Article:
Usually, you will need to prove you are still married to receive a permanent green card after two years as a conditional permanent resident. You and your spouse together must file Form I-751: Petition to Remove Conditions. This is called a joint petition because both spouses must fill it out together. You must apply before the conditional residence status expiration date or you could face deportation or removal proceedings. 

Because this is a joint form, if you are no longer married before converting to a permanent green card, the process becomes more complicated. USCIS may doubt that your marriage was genuine because it did not last. You must prove you did not commit marriage fraud to get a green card. You will have to request a waiver of the joint filing requirement. You will still have to file Form I-751, but the waiver will allow you to file it on your own.

How To Waive the Joint Filing Requirement

If you have already finalized your divorce or annulment, you cannot jointly file Form I-751 for a permanent green card. In this case, you need to request a waiver of the joint filing requirement. 

You can do this by indicating your request on Part 3: Basis for Petition of Form I-751. You will mark the box that contains the relevant reason for why you cannot file jointly with your spouse and attach additional evidence as specified in the form instructions from USCIS.

Part 3:Basis for Petition of Form I-751

You will need to prove your marriage was genuine or “in good faith,” although it did not last. Additionally, if applicable, it may help to prove that you would face extreme hardship if you returned to your home country. 

Waiving the Joint Filing Requirement Due to Abuse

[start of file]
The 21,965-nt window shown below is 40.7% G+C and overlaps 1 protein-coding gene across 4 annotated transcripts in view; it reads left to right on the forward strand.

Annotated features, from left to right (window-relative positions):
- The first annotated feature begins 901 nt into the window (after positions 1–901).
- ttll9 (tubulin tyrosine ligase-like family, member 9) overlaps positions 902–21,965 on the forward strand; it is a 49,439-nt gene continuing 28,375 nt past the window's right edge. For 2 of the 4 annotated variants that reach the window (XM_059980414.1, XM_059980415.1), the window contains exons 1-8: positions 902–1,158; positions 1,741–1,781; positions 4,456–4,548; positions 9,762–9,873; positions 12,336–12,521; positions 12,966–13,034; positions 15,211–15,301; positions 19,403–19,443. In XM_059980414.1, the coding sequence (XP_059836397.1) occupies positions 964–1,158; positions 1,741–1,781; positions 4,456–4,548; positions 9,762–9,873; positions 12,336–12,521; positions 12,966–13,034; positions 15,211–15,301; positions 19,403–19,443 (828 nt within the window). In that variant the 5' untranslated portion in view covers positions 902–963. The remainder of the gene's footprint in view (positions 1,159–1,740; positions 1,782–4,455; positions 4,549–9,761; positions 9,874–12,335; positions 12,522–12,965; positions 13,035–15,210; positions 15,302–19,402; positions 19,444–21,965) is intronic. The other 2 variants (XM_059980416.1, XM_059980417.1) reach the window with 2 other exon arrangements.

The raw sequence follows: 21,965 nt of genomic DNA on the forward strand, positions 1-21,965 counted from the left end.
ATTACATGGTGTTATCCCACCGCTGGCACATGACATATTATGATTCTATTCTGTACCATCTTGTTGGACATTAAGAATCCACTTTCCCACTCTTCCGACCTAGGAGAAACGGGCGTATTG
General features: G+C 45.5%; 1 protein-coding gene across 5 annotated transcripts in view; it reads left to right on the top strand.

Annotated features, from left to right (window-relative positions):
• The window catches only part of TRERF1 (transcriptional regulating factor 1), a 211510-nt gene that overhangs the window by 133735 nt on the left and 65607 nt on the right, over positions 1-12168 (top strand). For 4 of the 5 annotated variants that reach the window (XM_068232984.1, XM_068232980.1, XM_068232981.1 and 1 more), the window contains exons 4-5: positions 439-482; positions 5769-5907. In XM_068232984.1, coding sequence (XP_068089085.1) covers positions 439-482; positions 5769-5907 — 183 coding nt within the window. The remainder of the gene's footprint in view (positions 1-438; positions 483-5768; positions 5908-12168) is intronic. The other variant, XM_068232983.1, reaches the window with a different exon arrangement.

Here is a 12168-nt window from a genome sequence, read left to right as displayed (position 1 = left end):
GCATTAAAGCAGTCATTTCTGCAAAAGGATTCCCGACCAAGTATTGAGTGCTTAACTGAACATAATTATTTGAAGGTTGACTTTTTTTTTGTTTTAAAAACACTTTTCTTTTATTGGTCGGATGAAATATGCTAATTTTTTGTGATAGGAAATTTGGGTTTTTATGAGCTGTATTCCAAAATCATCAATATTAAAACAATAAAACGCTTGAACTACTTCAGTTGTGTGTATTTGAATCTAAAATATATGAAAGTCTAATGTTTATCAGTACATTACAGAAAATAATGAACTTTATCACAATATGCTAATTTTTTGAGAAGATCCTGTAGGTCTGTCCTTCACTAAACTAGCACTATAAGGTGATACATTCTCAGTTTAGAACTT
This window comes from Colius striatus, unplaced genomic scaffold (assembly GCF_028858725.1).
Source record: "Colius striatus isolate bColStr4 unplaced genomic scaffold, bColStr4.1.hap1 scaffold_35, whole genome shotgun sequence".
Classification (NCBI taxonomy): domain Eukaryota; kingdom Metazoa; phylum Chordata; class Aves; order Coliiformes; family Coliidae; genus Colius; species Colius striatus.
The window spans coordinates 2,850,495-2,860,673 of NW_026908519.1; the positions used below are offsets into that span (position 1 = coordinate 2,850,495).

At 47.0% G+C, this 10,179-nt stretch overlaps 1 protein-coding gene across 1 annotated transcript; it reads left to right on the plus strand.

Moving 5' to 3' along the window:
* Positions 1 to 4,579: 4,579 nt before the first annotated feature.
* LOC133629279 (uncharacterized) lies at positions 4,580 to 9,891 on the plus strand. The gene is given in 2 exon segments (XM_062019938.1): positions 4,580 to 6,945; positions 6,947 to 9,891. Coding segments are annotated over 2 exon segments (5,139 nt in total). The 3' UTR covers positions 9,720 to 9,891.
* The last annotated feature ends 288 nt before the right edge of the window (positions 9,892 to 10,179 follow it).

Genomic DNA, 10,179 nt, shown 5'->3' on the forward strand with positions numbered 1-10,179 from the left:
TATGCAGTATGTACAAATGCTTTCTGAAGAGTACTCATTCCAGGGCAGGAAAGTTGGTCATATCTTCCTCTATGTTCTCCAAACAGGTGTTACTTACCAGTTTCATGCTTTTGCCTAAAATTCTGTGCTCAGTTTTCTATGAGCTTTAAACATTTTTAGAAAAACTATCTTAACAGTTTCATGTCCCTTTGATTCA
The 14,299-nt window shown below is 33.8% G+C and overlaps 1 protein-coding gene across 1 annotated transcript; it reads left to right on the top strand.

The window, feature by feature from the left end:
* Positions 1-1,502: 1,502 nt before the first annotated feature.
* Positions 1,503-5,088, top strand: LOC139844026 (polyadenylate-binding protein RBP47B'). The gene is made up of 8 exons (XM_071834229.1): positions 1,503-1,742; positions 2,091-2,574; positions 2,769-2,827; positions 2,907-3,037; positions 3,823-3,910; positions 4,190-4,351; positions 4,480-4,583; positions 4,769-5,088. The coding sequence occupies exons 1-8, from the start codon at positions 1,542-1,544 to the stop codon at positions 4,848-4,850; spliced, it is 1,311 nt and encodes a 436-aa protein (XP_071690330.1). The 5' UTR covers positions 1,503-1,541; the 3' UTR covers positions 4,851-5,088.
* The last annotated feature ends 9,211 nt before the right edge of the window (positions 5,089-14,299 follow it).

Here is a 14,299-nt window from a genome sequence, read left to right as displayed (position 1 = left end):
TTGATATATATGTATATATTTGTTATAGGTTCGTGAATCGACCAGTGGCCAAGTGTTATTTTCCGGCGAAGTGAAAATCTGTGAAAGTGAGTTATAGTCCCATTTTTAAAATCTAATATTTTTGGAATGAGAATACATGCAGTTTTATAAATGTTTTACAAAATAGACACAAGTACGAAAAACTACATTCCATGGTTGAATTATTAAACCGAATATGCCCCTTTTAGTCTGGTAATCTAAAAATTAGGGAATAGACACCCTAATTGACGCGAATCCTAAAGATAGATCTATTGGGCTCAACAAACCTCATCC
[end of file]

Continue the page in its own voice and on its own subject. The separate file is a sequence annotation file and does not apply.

You should also provide evidence if you faced spousal or child abuse perpetuated by the U.S. citizen spouse. Evidence could include copies of reports or official records, such as court records that state you faced extreme cruelty, legal documents related to an order of protection against the abuser, evidence you sought safety from a shelter, or photographs of injuries. It could also include your divorce decree if your marriage ended due to extreme cruelty or physical abuse. 

By providing evidence that you cannot return home or that your spouse caused the divorce, USCIS may be more sympathetic to your case. 

How To Prove the Marriage Was in Good Faith

After you submit your waiver request, USCIS may ask for additional evidence that your marriage was “in good faith.” It is critical to prove your marriage was not for immigration benefits. A divorce usually ends with an agreement between spouses, a marriage settlement agreement, or a judge’s order after a hearing called a divorce decree. USCIS will require a copy of your agreement or divorce decree. If the decree states that your marriage was “in bad faith,” your chances of successfully receiving a waiver are slim. 

It is best to provide concrete evidence to USCIS that your marriage was real. You may want to provide joint financial records, proof you lived with your previous spouse, or evidence that you pursued marriage counseling. If applicable, you may also want to prove that you and your spouse had children together.  

You will also have to explain why your marriage ended. If you and your partner had irreconcilable disagreements, you should detail them. For example, perhaps one partner wanted to have children and the other did not. By proving your marriage was in good faith, USCIS will not suspect you of committing fraud to get a conditional green card. They will be more willing to renew your green card so that you can maintain your permanent resident status.